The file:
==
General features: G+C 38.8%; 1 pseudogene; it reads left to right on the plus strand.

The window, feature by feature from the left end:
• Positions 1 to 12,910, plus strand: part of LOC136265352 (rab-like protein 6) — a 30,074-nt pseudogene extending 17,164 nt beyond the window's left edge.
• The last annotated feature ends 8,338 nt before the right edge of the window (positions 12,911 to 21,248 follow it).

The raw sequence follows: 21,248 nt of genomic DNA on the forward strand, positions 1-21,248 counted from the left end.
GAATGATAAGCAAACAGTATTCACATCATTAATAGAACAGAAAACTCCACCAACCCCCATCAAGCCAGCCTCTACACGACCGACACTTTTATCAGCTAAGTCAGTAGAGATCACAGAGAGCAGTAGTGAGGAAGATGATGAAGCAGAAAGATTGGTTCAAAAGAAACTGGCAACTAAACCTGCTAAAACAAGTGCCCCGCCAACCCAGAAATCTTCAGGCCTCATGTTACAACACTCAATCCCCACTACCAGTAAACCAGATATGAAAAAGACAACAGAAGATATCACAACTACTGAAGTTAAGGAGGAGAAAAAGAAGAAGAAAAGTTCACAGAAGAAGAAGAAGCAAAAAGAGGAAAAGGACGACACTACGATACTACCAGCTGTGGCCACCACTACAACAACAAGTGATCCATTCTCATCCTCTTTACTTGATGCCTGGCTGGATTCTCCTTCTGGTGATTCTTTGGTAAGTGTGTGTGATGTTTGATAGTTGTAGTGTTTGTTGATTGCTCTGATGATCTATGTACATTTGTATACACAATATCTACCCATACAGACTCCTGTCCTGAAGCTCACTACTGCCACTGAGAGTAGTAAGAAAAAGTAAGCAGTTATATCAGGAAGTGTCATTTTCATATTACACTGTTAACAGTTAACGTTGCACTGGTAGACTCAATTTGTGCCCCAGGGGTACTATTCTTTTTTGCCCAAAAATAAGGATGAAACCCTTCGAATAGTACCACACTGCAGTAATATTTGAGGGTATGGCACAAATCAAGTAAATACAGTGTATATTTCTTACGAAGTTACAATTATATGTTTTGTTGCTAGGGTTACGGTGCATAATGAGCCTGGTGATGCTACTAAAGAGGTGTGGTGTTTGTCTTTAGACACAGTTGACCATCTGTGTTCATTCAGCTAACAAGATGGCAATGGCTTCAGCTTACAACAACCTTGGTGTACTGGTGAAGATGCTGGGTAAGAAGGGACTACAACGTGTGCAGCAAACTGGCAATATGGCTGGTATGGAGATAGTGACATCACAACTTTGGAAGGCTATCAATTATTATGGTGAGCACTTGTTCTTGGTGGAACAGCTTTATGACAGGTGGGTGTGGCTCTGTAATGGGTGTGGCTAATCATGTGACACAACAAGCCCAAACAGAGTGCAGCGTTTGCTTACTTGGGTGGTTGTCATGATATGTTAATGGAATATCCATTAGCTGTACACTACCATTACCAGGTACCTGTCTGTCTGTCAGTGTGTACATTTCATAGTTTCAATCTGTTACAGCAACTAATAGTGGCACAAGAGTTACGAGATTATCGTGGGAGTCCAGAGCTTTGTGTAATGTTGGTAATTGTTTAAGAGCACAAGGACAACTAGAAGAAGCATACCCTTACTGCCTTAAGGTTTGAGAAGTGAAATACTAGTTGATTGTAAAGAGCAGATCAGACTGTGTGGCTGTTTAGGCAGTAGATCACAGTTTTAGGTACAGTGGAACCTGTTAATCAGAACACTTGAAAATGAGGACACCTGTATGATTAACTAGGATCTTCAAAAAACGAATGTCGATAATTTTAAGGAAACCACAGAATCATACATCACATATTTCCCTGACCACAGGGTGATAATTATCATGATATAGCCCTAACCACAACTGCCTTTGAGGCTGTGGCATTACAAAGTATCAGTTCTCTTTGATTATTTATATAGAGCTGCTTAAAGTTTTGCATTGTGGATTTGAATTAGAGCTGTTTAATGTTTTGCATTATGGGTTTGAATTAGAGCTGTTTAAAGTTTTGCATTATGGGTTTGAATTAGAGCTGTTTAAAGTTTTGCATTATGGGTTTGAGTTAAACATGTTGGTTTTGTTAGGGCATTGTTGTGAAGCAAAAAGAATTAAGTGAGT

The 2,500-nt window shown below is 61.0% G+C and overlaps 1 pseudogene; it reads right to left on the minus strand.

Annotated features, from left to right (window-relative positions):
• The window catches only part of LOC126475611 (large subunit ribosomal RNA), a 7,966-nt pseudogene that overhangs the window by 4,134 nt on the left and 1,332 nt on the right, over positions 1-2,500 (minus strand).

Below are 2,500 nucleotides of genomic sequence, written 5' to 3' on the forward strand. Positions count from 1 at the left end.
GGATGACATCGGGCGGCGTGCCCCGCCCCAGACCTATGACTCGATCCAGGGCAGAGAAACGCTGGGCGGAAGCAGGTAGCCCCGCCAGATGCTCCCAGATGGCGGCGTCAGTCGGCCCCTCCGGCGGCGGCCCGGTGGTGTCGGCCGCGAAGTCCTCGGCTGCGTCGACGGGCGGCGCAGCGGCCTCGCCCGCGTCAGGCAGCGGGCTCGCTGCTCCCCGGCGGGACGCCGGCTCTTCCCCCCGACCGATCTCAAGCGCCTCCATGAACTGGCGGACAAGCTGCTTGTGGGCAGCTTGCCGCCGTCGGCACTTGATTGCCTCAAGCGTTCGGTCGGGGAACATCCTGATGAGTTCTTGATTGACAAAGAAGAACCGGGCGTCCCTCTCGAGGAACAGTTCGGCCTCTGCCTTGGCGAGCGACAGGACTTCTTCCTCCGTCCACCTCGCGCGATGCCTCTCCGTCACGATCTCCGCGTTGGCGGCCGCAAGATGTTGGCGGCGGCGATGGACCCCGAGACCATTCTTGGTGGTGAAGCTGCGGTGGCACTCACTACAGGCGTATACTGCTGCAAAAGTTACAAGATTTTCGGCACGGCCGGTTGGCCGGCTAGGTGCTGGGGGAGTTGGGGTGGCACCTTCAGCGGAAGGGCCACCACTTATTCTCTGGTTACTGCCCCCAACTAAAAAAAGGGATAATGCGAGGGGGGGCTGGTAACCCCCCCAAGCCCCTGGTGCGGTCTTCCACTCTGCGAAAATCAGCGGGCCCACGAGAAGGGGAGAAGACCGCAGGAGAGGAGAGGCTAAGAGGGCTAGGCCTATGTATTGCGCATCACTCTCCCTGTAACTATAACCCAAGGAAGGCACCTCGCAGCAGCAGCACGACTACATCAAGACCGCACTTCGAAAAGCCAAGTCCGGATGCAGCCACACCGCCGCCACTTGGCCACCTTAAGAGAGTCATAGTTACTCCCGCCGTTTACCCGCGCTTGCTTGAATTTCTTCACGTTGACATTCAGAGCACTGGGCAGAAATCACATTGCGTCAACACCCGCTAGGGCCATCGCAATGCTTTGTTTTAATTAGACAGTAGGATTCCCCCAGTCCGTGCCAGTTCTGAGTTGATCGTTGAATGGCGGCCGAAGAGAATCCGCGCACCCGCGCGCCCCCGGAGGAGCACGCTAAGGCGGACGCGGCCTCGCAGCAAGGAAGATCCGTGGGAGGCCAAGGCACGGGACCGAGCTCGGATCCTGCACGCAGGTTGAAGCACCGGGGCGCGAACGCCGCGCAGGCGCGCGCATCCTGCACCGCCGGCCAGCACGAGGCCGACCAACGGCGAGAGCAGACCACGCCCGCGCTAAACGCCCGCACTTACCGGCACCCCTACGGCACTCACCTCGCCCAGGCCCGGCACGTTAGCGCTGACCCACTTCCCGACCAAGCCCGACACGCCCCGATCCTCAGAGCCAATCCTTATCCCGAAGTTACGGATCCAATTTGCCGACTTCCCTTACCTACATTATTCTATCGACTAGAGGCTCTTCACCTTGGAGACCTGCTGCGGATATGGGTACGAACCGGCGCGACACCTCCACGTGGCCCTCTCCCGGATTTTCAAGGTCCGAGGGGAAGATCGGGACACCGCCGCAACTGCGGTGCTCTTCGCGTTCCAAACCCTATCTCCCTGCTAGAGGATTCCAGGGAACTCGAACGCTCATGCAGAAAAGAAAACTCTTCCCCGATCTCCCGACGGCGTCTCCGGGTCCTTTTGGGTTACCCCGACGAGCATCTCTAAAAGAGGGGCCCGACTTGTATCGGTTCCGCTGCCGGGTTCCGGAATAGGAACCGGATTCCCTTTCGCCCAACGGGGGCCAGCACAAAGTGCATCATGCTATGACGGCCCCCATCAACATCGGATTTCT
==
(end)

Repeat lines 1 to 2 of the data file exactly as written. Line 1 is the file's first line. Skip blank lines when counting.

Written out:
General features: G+C 38.8%; 1 pseudogene; it reads left to right on the plus strand.

The window, feature by feature from the left end: